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John Innes Centre

C C Darlington working at a microscope in the early 1900s.

Related links

  • JI100 web pages
  • Bateson Letters Database
  • The Bateson and Darlington Archives Project

    Simon Coleman is an archivist working on the Wellcome funded genetics archives project at JIC. He is based in the Centre’s library and has a 15 month project which began in spring 2012. The two archives to be catalogued are those of William Bateson (1861-1926) and Cyril Darlington (1903-1981), both Directors of the Institution. Both men made major discoveries and were hugely influential in shaping the progress of genetics during the first half of the 20th century. Markedly different in character, both were brilliant and often controversial scientists, as well as broad thinkers whose views extended well beyond the boundaries of their professional world.

    Simon will be maintaining a Blog which will highlight some of the content of the two archives and focus on their importance in documenting the history of genetics science. Visit the blog at


Historical Collections at the John Innes Centre

History of JIC

JI100Through the JI100 web pages you are able to explore our 100+ year history.


The John Innes Centre archives are an important resource for scholars in the history of genetics. They include:

  • The John Innes collection of Batesoniana, which is the largest in the world, comprises some 10,000 items. This collection is now searchable via the web
  • The John Innes collection of Bateson photographs is also now available to view online
  • Other early John Innes Archives include:
    • material concerning the Innes Family; a series of schemes relating to the foundation of the John Innes;
    • 630 scientific notebooks, dating from Bateson's years in Cambridge until the 1960's;
    • selections from the work of the Institute's second director, Sir Daniel Hall, mostly relating to his research on tulips,
    • the fruit-breeding work of M.B.Crane, who developed many successful new varieties.
  • The work of Gavin Brown, mostly on tree fruits, but also on ornamental plants
  • The papers of the third director, the cytologist C.D.Darlington, including manuscripts of several of his books.
  • Professor Roy Markham's Virus Research Unit Archives and a large collection of his own correspondence and other papers.
  • Professor Harold Woolhouse papers covering the years 1974-1989.
  • The archives of the Plant Breeding Institute.
  • The papers of Dr.G.D.H.Bell including correspondence, lecture notes, addresses, material on the history of PBI and photographs and slides.
  • A large collection of photograph albums depicting people, laboratories, buildings, experimental plots and events at the Plant Breeding Institute, Cambridge.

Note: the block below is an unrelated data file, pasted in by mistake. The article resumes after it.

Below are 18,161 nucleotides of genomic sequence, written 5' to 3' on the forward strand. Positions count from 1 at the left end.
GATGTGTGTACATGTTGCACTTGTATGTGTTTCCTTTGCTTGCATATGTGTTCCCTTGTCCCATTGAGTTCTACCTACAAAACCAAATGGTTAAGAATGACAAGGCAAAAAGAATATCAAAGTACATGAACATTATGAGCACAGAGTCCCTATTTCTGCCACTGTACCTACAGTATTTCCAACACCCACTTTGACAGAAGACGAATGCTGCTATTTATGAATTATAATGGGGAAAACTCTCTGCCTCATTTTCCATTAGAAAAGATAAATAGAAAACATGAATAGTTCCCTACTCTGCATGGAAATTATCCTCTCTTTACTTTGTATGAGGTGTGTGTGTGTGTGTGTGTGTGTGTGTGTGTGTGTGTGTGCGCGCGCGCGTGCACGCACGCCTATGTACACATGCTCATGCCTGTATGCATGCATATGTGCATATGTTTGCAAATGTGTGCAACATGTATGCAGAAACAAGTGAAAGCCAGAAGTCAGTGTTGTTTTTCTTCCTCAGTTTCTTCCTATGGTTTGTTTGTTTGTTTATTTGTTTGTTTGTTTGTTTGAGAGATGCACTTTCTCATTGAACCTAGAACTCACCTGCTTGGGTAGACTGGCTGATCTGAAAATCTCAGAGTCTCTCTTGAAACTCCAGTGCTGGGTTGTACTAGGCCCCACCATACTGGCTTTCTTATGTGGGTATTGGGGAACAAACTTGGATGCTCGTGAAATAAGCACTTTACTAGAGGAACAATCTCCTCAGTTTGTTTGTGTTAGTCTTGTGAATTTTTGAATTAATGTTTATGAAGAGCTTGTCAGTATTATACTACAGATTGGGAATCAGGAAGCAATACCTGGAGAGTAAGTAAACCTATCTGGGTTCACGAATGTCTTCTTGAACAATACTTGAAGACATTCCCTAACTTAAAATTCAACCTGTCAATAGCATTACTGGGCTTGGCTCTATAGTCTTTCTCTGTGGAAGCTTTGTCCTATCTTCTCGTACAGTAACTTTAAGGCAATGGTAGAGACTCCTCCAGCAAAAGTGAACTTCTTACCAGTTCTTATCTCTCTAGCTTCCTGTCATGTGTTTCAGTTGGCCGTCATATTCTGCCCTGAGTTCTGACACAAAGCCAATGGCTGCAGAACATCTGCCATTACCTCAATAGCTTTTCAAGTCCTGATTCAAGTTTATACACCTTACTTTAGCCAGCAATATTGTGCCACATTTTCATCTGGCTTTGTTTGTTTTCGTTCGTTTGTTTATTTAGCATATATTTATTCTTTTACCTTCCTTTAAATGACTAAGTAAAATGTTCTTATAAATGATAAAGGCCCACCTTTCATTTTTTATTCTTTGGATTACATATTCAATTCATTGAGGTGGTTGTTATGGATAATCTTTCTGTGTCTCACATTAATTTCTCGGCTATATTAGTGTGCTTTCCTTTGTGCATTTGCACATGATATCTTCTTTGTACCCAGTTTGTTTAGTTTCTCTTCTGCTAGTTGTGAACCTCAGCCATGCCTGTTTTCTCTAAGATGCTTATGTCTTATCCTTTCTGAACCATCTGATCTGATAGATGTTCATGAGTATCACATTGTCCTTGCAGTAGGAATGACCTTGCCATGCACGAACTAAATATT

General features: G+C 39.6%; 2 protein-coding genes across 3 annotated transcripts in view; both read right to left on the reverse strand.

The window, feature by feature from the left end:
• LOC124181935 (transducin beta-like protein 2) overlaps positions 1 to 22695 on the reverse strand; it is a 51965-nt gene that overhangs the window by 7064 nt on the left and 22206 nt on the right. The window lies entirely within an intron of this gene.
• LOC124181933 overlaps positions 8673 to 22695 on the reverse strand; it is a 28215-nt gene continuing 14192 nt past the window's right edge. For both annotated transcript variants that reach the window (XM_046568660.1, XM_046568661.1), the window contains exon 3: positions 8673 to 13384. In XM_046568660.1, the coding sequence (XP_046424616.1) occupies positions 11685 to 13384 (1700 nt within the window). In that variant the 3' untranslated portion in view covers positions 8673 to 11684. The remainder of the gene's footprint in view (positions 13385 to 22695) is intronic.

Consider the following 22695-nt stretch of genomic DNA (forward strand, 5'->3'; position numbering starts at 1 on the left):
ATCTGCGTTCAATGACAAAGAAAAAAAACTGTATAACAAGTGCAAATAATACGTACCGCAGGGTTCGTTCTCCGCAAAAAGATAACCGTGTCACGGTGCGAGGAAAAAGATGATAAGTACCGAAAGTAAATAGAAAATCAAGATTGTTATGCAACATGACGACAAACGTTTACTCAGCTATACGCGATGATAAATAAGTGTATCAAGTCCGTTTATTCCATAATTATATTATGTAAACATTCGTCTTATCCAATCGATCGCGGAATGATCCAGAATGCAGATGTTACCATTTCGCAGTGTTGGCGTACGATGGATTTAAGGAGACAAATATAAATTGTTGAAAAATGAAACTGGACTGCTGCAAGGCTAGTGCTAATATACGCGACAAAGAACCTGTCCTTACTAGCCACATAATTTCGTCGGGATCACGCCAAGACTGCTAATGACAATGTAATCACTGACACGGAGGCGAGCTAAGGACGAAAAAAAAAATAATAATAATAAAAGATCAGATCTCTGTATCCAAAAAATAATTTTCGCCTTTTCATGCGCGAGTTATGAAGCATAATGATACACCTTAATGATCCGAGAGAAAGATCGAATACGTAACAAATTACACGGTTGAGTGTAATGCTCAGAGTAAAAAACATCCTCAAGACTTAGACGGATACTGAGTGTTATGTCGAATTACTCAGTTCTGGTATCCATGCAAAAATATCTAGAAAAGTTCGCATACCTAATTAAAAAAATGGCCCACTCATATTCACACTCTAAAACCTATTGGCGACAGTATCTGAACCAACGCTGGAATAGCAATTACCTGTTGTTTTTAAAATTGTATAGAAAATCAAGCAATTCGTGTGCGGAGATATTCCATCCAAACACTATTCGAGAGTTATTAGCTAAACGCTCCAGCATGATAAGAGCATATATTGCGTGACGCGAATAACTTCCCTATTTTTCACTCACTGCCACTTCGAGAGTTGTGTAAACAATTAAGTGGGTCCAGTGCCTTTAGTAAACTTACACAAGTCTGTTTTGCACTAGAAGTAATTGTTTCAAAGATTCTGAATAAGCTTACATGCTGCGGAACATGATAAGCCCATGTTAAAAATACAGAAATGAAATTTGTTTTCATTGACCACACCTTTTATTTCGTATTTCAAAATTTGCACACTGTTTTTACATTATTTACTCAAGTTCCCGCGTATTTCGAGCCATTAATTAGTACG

• The archives of the Nitrogen Fixation Labaratory.
  • The archives of the Genetical Society. These provide a fascinating insight into the progress of genetics in Britain.
  • The John Innes Reprint Collection consists of over 40,000 reprints on biological subjects.
  • A large reprint collection comprehending all aspects of genetics and cytology from 1900 to the 1980's. This collection covers plants, animals and micro-organisms and includes some material from the collections of R.A.Fisher and Julian Huxley.
  • The History of Genetics Library comprising some 4,000 books on genetics, evolution, anthropology, geology, palæontology, science and religion, population, and many other subjects. All these works appear in the main library catalogue and almost all are available for loan.
  • The private library of William Bateson, the Institute's first director. This comprises 300 books, many annotated, on science, history, travel and topography, language, literature, sociology and religion.
  • The working library of C.D.Darlington, including many heavily-annotated books and papers.

The John Innes collection of Batesoniana

William Bateson was the Director of the John Innes Horticultural Institute from 1910-1926. He was a pioneer of the new science of genetics and coined the term Genetics in a letter to Prof. Adam Sedgwick in 1905. Bateson was very much involved in the experimental work and controversy that had followed the rediscovery in 1900 of Mendel’s papers on plant hybridization.

The John Innes collection of Batesonia comprises some 10,000 items of correspondence, notebooks, diaries, articles and specimens.

Researchers wishing to explore the collection can search the database for relevant material, and then contact the Librarian, Kate West (, to either arrange a visit or request further information.

Rare Books

The John Innes Foundation Collection of Rare Botanical Books at the John Innes Centre in Norwich ranks highly among collections of a similar nature. Most of the items were acquired by William Bateson (1861-1926), pioneer geneticist and first Director of the John Innes Institute. Today the Collection is housed in a purpose built room within the John Innes Centre Library which was specially designed to provide the optimum conditions for the proper care, preservation and protection of these fascinating books. The Rare Book Collection is regarded as particularly outstanding, not only because it embraces more than four centuries of botanical literature, but also because it houses many works that are landmarks in the history of plant science.



Mike Ambrose  +44(0)1603 450630